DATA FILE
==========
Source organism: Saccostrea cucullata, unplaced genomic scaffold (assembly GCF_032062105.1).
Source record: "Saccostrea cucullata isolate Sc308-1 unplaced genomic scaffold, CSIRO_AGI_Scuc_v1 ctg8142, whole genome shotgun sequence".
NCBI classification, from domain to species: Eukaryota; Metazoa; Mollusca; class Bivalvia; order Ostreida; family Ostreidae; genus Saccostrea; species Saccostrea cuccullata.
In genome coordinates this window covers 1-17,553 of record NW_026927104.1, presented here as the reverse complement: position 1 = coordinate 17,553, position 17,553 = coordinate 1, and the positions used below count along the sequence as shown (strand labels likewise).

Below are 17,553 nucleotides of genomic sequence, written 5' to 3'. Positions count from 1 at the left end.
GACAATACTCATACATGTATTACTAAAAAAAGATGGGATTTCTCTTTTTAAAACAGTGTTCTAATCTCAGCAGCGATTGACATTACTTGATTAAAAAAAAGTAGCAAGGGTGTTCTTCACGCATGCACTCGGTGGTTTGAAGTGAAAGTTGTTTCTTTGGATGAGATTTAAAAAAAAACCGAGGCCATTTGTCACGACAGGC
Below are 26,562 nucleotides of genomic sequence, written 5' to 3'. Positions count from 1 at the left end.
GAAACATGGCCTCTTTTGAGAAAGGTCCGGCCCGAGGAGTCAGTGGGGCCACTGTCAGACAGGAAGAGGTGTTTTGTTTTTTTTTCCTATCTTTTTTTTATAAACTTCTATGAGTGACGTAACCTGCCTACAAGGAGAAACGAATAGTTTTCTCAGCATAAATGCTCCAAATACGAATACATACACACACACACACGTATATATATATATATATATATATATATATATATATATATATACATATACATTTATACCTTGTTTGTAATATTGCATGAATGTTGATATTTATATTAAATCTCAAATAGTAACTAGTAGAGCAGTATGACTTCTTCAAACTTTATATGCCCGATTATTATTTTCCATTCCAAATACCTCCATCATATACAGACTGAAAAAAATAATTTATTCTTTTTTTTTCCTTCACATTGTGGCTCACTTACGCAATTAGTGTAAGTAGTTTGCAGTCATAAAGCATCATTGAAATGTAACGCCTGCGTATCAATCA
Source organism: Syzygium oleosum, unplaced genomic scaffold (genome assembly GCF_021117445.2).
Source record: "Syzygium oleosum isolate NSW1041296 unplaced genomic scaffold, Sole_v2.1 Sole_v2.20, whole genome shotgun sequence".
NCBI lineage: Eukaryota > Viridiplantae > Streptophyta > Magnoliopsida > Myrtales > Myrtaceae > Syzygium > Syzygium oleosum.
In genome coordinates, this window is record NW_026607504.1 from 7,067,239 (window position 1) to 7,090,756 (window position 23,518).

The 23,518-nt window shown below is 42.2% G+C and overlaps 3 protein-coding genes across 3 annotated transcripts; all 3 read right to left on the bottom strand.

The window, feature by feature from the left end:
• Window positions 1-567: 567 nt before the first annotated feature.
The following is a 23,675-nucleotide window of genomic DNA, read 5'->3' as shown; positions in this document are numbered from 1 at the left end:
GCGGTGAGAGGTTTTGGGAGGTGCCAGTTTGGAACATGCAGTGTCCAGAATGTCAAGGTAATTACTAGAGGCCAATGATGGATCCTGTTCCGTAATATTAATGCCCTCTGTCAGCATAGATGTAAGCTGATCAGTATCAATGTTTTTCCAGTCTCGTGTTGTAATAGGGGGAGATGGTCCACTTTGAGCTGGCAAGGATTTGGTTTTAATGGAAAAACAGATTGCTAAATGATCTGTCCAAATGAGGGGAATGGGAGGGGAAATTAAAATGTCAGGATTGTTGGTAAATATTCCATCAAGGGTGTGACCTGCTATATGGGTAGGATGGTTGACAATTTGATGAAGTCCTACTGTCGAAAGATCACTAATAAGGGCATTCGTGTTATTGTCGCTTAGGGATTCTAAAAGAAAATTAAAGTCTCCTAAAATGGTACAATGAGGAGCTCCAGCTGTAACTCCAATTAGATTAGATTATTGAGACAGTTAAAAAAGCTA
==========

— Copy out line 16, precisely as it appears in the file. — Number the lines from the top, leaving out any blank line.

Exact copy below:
The following is a 23,675-nucleotide window of genomic DNA, read 5'->3' as shown; positions in this document are numbered from 1 at the left end: